High-Temperature Structures and Materials

T. A. Heppenheimer

Taking fullest advantage of the high-speed potential of rocket and air­breathing propulsion systems required higher-temperature structures. Researchers recognized that aerothermodynamics involved linking aerodynamic and thermodynamic understanding with the mechanics of thermal loading and deformation of structures. This drove use of new structural materials. NASA and other engineers would experiment with active and passive thermal protection systems, metals, and materials.

N AEROSPACE ENGINEERING, high-temperature structures and materials solve two problems. They are used in flight above Mach 2 to overcome the elevated temperatures that occur naturally at such speeds. They also are extensively used at subsonic velocities, in building high-quality turbofan engines, and for the protection of structures exposed to heating.

Aluminum loses strength when exposed to temperatures above 210 degrees Fahrenheit (°F). This is why the Concorde airliner, which was built of this material, cruised at Mach 2.1 but did not go faster.[1013] Materials requirements come to the forefront at higher speeds and escalate sharply as airplanes’ speeds increase. The standard solutions have been to use titanium and nickel, and a review of history shows what this has meant.

Many people wrote about titanium during the 1950s, but to reduce it to practice was another matter. Alexander "Sasha” Kartveli, chief designer at Republic Aviation, proposed a titanium F-103 fighter, but his vision outreached his technology, and although started, it never flew. North American Aviation’s contemporaneous Navaho missile pro­gram introduced chemical milling (etching out unwanted material) for aluminum as well as for titanium and steel, and was the first to use titanium skin in an aircraft. However, the version of Navaho that

Подпись: 9 Подпись: The Lockheed Blackbird experienced a wide range of upper surface temperatures, up to 600 °F. NASA.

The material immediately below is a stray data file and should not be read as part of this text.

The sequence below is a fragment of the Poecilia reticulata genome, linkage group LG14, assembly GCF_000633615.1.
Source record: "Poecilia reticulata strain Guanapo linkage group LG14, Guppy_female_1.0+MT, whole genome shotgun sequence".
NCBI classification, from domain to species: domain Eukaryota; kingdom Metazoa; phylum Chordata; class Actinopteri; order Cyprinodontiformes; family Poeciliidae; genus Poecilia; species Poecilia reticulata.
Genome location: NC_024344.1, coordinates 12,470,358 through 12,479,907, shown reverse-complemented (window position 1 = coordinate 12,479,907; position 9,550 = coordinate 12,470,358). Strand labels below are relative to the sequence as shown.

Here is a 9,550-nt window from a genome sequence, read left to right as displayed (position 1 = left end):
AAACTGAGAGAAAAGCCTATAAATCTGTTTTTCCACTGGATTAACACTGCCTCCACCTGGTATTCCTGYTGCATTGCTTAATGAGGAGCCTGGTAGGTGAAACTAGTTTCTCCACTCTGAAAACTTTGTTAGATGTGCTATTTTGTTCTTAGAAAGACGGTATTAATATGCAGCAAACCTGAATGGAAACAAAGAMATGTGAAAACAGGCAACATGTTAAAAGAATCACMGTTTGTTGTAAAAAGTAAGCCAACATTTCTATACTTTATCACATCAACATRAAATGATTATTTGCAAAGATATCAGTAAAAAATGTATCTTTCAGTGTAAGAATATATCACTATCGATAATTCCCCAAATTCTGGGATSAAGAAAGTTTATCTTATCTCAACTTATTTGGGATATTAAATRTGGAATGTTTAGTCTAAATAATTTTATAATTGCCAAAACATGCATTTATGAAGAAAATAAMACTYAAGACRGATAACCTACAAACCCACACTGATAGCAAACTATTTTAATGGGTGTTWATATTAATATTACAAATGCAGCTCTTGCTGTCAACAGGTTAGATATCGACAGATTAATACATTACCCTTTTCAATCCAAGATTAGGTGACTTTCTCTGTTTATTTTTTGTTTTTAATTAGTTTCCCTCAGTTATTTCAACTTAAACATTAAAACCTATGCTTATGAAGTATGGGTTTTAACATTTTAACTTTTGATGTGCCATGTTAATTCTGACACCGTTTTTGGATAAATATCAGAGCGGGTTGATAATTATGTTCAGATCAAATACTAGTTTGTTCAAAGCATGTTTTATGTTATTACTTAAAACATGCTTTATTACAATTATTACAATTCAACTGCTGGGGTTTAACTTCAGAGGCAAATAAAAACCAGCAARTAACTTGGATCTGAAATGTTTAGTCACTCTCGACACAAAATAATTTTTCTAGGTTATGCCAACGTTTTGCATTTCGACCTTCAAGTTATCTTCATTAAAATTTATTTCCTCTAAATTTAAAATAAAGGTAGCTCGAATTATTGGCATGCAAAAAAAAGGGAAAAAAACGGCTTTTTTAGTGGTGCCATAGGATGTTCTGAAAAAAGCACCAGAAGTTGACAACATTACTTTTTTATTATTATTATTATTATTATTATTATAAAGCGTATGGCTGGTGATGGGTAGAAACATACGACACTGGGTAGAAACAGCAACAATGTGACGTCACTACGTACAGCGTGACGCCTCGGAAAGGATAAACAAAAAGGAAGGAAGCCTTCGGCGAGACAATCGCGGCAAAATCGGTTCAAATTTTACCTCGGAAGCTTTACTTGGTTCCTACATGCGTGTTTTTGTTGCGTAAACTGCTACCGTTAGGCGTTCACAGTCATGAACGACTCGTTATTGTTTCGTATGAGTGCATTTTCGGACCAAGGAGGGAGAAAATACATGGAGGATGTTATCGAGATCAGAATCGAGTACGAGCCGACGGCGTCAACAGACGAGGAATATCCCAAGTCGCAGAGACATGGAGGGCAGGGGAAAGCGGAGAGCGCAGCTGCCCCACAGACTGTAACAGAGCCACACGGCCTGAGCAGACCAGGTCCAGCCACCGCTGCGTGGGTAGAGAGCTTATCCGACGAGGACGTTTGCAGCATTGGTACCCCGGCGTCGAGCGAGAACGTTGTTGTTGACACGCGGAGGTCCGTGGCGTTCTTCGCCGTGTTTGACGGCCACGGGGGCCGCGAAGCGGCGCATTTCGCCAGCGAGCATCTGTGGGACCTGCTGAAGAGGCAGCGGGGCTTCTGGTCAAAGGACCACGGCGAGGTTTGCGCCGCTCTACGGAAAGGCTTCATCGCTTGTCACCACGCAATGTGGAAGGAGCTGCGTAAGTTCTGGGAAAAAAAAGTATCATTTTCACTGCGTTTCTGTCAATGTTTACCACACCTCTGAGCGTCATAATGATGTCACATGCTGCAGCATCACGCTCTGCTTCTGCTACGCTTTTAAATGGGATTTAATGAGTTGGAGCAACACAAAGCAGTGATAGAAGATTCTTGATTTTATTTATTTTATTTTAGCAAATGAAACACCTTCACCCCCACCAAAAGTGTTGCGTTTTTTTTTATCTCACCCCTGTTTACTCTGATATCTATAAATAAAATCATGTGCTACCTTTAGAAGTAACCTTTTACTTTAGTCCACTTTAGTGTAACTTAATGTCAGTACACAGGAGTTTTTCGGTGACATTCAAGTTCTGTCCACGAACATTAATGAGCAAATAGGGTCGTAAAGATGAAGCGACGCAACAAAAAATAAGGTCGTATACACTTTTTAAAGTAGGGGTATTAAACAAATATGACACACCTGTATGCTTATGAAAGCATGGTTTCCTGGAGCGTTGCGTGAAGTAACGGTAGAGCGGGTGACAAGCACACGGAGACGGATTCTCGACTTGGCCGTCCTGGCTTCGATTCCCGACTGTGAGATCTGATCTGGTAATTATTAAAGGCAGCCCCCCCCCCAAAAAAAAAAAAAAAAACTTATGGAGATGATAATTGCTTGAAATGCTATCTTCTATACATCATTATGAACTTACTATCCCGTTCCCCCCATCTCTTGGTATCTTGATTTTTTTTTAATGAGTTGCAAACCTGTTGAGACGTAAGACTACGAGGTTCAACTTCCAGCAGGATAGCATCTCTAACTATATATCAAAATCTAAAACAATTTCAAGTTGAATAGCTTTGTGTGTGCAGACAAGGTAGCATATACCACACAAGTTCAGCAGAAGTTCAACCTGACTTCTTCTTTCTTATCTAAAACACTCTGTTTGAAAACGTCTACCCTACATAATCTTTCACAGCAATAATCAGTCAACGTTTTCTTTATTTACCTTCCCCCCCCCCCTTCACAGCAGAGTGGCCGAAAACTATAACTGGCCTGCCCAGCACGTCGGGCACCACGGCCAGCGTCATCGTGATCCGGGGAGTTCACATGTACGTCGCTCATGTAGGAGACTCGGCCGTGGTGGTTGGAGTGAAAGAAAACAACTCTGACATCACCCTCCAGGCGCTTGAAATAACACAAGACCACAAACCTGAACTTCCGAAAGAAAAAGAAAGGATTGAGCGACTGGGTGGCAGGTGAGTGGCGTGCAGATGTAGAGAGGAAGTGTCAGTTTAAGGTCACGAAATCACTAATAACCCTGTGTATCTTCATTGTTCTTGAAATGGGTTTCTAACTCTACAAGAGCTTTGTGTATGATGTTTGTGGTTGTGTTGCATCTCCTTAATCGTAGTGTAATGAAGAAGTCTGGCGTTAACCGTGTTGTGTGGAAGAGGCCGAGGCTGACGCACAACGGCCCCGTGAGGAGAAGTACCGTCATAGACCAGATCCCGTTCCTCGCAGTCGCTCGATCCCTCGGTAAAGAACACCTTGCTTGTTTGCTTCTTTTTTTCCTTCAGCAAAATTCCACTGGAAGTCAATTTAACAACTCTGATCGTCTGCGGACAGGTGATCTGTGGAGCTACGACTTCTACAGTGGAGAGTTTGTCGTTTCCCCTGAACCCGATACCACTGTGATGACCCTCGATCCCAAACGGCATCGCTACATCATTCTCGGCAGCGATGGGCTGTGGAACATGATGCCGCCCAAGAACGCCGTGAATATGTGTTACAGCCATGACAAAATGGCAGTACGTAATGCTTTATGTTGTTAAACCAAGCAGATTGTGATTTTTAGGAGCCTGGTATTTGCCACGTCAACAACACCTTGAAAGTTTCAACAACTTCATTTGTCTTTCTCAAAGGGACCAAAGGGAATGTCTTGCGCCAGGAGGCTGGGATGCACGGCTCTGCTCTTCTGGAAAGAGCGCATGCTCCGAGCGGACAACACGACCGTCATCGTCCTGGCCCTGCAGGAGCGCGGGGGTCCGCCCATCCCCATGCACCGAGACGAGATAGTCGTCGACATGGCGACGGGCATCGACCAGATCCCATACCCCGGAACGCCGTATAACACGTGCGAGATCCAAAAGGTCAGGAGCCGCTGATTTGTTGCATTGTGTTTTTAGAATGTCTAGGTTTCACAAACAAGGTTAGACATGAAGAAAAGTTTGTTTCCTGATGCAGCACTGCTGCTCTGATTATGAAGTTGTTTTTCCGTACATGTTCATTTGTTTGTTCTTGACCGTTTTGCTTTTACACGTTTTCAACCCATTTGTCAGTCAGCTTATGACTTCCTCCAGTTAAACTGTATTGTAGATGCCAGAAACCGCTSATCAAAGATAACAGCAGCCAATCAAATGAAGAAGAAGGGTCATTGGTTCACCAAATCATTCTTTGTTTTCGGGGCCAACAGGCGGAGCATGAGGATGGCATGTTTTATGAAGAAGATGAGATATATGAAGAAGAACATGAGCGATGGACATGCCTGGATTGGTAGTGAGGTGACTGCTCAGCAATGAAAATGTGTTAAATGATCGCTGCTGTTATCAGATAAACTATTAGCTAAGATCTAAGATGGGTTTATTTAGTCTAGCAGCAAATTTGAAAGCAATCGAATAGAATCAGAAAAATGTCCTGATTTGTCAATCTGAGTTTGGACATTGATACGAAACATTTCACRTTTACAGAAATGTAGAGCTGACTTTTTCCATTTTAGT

was to use these processes never flew, as the program was canceled in 1957.[1014]

The Lockheed A-12 Blackbird, progenitor of a family of exotic Mach 3.2 cruisers that included the SR-71, encountered temperatures as high as 1,050 °F, which required that 93 percent of its structural weight be tita­nium. The version selected was B-120 (Ti-13V-11Cr-3Al), which has the tensile strength of stainless steel but weighs only half as much. But tita­nium is not compatible with chlorine, cadmium, or fluorine, which led to difficulties. A line drawn on a sheet of titanium with a pen would eat a hole into it in a few hours. Boltheads tended to fall away from assem­blies; this proved to result from tiny cadmium deposits made by tools. This brought removal of all cadmium-plated tools from toolboxes. Spot – welded panels produced during the summer tended to fail because the local water supply was heavily chlorinated to kill algae. The managers took to washing the parts in distilled water, and the problem went away.[1015]

The SR-71 was a success. Its shop-floor practice with titanium at first was classified but now has entered the aerospace mainstream. Today’s commercial airliners—notably the Boeing 787 and the Airbus A-380, together with their engines—use titanium as a matter of routine. That is because this metal saves weight.

Beyond Mach 4, titanium falters and designers must turn instead to alternatives. The X-15 was built to top Mach 6 and to reach 1,200 °F. In competing for the contract, Douglas Aircraft proposed a design that was to use magnesium, whose properties were so favorable that the aircraft would only reach 600 °F. But this concept missed the point, for manag­ers wanted a vehicle that would cope successfully with temperatures of 1,200 °F. Hence it was built of Inconel X, a nickel alloy.[1016]

High-speed flight represents one application of advanced metals. Another involves turbofans for subsonic flight. This application lacks the drama of Mach-breaking speeds but is far more common. Such engines use turbine blades, with the blade itself being fabricated from a single-crystal superalloy and insulated with ceramics. Small holes in the blade promote a circulation of cooler gas that is ducted down­stream from high-pressure stages of the compressor. The arrangement can readily allow turbines to run at temperatures 750 °F above the melt­ing point of the superalloy itself.[1017]